Boston Red Sox's Pablo Sandoval swings during an at-bat in a baseball game against the Baltimore Orioles, Wednesday, June 10, 2015, in Baltimore. (AP Photo/Patrick Semansky)
BOSTON, MA - JUNE 13: David Ortiz #34 of the Boston Red Sox (R) celebrates with Pablo Sandoval #48 after hitting a home run against the Toronto Blue Jays in the sixth inning at Fenway Park on June 13, 2015 in Boston, Massachusetts. (Photo by Jim Rogash/Getty Images)
Boston Red Sox third baseman Pablo Sandoval positions himself in a baseball game against the Minnesota Twins Monday, May 25, 2015, in Minneapolis. (AP Photo/Jim Mone)
Boston Red Sox third baseman Pablo Sandoval walks to the dugout prior to a baseball game against the Oakland Athletics Monday, May 11, 2015, in Oakland, Calif. (AP Photo/Ben Margot)
Boston Red Sox's Pablo Sandoval hits a base hit during the fifth inning of a baseball game at Fenway Park in Boston, Friday, April 17, 2015. (AP Photo/Charles Krupa)
Boston Red Sox third baseman Pablo Sandoval warms up on the tarp before a baseball game against the New York Yankees in New York, Sunday, April 12, 2015. (AP Photo/Kathy Willens)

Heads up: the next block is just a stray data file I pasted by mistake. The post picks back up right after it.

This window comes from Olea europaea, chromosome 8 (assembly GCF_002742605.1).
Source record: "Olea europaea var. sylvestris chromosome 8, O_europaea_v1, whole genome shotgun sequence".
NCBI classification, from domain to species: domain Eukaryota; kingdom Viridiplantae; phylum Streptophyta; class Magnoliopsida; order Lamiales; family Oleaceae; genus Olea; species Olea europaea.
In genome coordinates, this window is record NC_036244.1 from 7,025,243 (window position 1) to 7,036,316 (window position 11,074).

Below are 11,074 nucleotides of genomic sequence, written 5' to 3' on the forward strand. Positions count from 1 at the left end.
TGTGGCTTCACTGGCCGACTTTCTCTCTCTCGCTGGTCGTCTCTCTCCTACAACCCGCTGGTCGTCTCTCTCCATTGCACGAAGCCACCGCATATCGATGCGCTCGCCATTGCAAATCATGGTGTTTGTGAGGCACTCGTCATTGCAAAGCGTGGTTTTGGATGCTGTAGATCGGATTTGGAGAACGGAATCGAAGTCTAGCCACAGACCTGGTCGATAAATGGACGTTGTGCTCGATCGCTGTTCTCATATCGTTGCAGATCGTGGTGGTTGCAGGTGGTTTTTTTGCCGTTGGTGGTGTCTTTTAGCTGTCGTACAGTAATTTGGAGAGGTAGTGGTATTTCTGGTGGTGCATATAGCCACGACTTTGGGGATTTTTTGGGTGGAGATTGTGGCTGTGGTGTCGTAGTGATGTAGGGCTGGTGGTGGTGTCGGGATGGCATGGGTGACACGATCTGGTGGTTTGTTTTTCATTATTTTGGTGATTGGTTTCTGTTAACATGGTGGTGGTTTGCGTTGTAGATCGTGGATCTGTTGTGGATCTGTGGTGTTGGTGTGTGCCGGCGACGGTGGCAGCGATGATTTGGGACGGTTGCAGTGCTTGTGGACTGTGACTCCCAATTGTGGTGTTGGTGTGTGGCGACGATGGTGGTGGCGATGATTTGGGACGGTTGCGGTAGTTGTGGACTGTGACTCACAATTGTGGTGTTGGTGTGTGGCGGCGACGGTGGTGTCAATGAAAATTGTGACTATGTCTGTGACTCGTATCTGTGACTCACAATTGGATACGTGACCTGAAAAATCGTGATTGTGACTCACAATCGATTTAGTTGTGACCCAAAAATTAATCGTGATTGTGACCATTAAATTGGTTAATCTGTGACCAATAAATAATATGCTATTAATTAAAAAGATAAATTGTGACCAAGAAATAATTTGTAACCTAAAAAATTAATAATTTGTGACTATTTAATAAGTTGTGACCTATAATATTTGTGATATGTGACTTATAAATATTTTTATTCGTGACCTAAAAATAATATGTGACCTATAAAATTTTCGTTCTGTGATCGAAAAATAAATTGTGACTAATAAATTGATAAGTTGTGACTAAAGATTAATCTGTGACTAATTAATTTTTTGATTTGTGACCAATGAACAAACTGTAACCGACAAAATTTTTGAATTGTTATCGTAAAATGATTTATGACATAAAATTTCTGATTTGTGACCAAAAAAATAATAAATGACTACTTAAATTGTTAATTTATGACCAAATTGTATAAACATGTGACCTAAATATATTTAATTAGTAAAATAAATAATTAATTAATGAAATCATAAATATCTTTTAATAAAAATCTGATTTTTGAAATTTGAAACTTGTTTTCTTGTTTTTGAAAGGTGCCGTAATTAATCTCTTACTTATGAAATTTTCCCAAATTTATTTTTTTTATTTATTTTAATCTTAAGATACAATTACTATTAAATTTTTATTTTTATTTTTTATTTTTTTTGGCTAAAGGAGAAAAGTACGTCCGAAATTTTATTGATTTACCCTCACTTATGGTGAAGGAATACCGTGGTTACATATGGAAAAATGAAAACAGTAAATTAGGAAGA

Boston Red Sox third baseman Pablo Sandoval jokes with a teammate while warming up on the tarp before a baseball game against the New York Yankees, Sunday, April 12, 2015, in New York. (AP Photo/Kathy Willens)
Boston Red Sox third baseman Pablo Sandoval signs autographs before a spring training exhibition baseball game against the Atlanta Braves in Kissimmee, Fla., Friday, March 27, 2015. (AP Photo/Carlos Osorio)
Boston Red Sox's Xander Bogaerts, right, celebrates with Pablo Sandoval after the Red Sox defeated the New York Yankees, 6-5 in 19 innings Friday, April 10, 2015, at Yankee Stadium in New York. (AP Photo/Bill Kostroun)
Boston Red Sox third baseman Pablo Sandoval is seen during pre game warmups of a spring training exhibition baseball game against the Pittsburgh Pirates in Bradenton, Fla., Thursday, March 12, 2015. (AP Photo/Carlos Osorio)